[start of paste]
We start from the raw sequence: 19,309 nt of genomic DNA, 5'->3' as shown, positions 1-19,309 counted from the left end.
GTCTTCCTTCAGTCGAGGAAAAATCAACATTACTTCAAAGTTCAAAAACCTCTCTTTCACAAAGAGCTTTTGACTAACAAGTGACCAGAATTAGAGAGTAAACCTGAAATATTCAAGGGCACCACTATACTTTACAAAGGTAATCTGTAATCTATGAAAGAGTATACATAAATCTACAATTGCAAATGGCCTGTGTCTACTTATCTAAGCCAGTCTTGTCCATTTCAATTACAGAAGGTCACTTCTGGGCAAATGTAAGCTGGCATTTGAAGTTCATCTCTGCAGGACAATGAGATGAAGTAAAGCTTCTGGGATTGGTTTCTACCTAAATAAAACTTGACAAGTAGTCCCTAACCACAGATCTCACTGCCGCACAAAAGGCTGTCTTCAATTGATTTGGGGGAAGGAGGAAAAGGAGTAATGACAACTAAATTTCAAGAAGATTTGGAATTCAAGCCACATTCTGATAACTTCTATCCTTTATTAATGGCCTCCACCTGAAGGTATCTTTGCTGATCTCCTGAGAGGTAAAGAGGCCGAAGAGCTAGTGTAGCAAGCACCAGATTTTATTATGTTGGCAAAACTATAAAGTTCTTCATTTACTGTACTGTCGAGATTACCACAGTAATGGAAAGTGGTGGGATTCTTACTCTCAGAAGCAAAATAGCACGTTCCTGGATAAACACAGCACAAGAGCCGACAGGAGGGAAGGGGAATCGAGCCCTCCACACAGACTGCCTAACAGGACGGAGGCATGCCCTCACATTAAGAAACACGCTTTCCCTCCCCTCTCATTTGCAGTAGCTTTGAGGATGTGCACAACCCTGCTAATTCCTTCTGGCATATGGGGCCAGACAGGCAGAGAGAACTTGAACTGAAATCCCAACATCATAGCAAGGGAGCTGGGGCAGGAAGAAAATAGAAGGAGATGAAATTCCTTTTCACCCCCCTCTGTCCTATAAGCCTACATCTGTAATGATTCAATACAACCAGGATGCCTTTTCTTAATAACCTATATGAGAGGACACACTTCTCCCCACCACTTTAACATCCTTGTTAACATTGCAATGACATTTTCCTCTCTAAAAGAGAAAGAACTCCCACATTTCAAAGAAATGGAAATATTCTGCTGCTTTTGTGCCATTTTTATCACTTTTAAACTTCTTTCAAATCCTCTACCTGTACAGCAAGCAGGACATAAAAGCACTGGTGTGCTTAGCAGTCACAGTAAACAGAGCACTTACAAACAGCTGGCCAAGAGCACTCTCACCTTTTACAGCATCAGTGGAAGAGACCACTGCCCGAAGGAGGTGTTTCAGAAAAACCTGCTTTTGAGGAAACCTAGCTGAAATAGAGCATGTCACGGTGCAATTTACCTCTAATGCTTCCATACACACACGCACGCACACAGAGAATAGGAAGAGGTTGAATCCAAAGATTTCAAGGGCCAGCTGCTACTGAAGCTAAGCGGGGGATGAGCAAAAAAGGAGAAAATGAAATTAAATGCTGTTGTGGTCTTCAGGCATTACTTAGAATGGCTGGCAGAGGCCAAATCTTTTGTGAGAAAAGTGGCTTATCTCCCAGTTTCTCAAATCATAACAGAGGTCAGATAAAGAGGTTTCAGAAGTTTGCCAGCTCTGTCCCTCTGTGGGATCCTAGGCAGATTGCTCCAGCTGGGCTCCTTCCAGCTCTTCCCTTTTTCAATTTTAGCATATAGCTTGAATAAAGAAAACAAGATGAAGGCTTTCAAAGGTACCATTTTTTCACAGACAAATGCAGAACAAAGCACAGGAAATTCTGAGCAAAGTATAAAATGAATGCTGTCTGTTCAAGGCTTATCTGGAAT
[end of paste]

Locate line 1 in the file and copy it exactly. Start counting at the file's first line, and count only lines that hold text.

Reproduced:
We start from the raw sequence: 19,309 nt of genomic DNA, 5'->3' as shown, positions 1-19,309 counted from the left end.